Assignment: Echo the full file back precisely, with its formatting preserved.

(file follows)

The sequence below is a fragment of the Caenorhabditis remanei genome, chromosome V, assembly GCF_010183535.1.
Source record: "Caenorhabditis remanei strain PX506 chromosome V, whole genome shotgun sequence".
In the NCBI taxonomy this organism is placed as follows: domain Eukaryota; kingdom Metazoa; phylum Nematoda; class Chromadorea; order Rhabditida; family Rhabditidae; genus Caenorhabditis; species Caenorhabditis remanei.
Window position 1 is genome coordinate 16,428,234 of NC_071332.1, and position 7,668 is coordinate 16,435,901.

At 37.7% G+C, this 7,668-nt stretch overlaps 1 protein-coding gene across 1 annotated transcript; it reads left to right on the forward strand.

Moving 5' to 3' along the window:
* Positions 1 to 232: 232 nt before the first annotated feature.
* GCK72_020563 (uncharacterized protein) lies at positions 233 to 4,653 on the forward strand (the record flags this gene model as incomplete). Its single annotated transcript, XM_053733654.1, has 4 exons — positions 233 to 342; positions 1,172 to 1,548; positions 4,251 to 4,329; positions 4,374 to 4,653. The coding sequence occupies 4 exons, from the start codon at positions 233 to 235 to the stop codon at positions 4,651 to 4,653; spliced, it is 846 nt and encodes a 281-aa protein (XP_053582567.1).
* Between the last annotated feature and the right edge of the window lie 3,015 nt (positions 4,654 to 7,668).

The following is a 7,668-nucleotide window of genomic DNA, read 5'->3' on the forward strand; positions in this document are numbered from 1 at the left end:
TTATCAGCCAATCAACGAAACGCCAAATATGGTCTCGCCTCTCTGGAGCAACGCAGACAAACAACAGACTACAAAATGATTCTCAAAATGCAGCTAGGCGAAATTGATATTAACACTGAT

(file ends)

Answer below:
The sequence below is a fragment of the Caenorhabditis remanei genome, chromosome V, assembly GCF_010183535.1.
Source record: "Caenorhabditis remanei strain PX506 chromosome V, whole genome shotgun sequence".
In the NCBI taxonomy this organism is placed as follows: domain Eukaryota; kingdom Metazoa; phylum Nematoda; class Chromadorea; order Rhabditida; family Rhabditidae; genus Caenorhabditis; species Caenorhabditis remanei.
Window position 1 is genome coordinate 16,428,234 of NC_071332.1, and position 7,668 is coordinate 16,435,901.

At 37.7% G+C, this 7,668-nt stretch overlaps 1 protein-coding gene across 1 annotated transcript; it reads left to right on the forward strand.

Moving 5' to 3' along the window:
* Positions 1 to 232: 232 nt before the first annotated feature.
* GCK72_020563 (uncharacterized protein) lies at positions 233 to 4,653 on the forward strand (the record flags this gene model as incomplete). Its single annotated transcript, XM_053733654.1, has 4 exons — positions 233 to 342; positions 1,172 to 1,548; positions 4,251 to 4,329; positions 4,374 to 4,653. The coding sequence occupies 4 exons, from the start codon at positions 233 to 235 to the stop codon at positions 4,651 to 4,653; spliced, it is 846 nt and encodes a 281-aa protein (XP_053582567.1).
* Between the last annotated feature and the right edge of the window lie 3,015 nt (positions 4,654 to 7,668).

The following is a 7,668-nucleotide window of genomic DNA, read 5'->3' on the forward strand; positions in this document are numbered from 1 at the left end:
TTATCAGCCAATCAACGAAACGCCAAATATGGTCTCGCCTCTCTGGAGCAACGCAGACAAACAACAGACTACAAAATGATTCTCAAAATGCAGCTAGGCGAAATTGATATTAACACTGAT